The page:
Most people know the importance of having a will, but what about a power of attorney? A power of attorney, often referred to as a POA, is just as important to have as a will. It’s an important document, necessary to ensure that your financial needs are met if something unexpected happens to you or you are unable to attend to it yourself.
A POA is a legal document where you assign an individual or trustee to look after your affairs. The POA does not have to be an attorney as the name suggests but rather a trusted individual that you know will make important financial decisions on your behalf to look after your needs. These needs can take many forms, from something as basic as looking after your banking while you are away on vacation to making major financial decisions on your behalf if you become incapacitated. Whatever your needs, a POA allows you to assign a trusted individual to make these decisions for you.
There are four different types of power of attorney:
- A general power of attorney
- A general power of attorney allows you to assign someone to look after specified financial affairs. They have the authority to sign cheques, prepare your taxes, buying or selling property or other similar things. This POA is common for someone who travels extensively, for long periods or may not be able to complete these tasks in a timely manner themselves. A general power of attorney arrangement ends immediately if you die or become mentally incapacitated.
- An enduring power of attorney
- An enduring power of attorney has the same powers of a general POA, however it continues on in the case of mental incapacity. The person you assign maintains the same powers to act on your behalf if you are unable to do so on your own.
- A power of attorney for property
- This type of POA allows you to assign someone to act on your behalf on affairs related to property that you own. Tasks such as paying bill, property taxes, managing your investments, and handling your debts are typical responsibilities of a POA for property.
- A power of attorney for personal care – in BC, we call this document a Representation Agreement
- A representation agreement is a document that identifies a trusted individual who will act on your behalf with regards to your health care needs. In cases where you are unable to communicate, the authorized representative can make decisions on your behalf regarding your health care, housing needs, and any life support decisions you have outlined in your will.
Each of these POA’s/documents have a very specific purpose and it is important to discuss your needs with your advisor, lawyer, or notary public to best understand which ones are best for you. A power of attorney is NOT a replacement for your will as they are both important documents with very different purposes that everyone should have. Also, a POA is invalid upon your death which is important to note as the person you choose will not be able to make decisions for you unless they are also the executor of your will. That being said, you don’t have to name the same person as your power of attorney and as the executor of your will.
We meet with clients all the time who have put a complete plan in place for when they die but have no plan in place should they not be able to manage their affairs when they are still alive. Sadly, we have also had the difficult task of advising family members that they cannot act on their loved one’s behalf because a POA was not put in place. This can be devastating for both you and for your family who only want to make sure you are taken care of in accordance with your wishes. The real tragedy is that it does not have to be this way, but the good news is that a POA is easy to establish for a reasonable cost. The first step is to speak with a trusted professional who can give you advice and information based on your specific needs. A POA can be executed by a lawyer or notary public and are often done at the same time you do your will. Representation Agreements can also be made individually, without execution by a lawyer or notary public.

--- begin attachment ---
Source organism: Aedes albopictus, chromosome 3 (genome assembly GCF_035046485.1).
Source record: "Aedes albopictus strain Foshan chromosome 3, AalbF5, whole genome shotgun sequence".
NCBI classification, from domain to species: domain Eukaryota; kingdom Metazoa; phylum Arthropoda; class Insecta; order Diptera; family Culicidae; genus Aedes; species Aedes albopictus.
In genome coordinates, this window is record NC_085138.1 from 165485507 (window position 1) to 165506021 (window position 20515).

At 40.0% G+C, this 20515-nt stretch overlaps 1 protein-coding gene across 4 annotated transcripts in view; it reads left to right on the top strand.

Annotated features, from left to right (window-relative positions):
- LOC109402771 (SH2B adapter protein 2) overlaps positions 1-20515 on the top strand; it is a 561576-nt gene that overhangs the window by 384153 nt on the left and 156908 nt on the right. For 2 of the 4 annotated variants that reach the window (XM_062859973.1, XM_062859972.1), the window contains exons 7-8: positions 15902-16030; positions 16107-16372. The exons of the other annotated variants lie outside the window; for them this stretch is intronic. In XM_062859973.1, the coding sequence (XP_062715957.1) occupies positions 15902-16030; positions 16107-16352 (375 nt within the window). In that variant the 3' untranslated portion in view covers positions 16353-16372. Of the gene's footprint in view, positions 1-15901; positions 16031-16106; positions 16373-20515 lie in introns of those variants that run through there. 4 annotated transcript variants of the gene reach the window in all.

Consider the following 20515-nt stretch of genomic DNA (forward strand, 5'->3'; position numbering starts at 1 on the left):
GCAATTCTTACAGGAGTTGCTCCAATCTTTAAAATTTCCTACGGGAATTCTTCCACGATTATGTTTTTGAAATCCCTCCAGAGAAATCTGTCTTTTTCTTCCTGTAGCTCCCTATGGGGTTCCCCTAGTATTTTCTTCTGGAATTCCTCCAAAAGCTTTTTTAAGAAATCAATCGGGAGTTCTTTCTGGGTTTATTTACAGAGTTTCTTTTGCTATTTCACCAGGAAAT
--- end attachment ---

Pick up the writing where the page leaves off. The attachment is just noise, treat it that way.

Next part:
One last point that is worth making – you may already have a power of attorney (and will), but like any cornerstone of your financial plan it is important to review them annually. As life changes, your needs may also change, and you may find that your power of attorney no longer provides you with everything it needs to. Additionally, your POA may now provide too much authority or apply to aspects of your former circumstances that no longer exist. Another common occurrence is that the person you chose as your POA may no longer be able to carry out their responsibilities, may no longer wish to, or it may be time to consider a more appropriate person to carry out the task. These are just some of the reasons why it is a wise strategy to review your will and POA periodically to ensure it is up to date.
If you are interested in learning more about reviewing or setting up a power of attorney, will or representation agreement we would love to chat with you to answer your pressing questions and help guide you on the right track. We also know many lawyers and notaries who can provide you with the appropriate legal advice to fully understand in this important aspect of your personal financial plan.
We are looking forward to the opportunity to meet you! For more information, please feel free to reach out.
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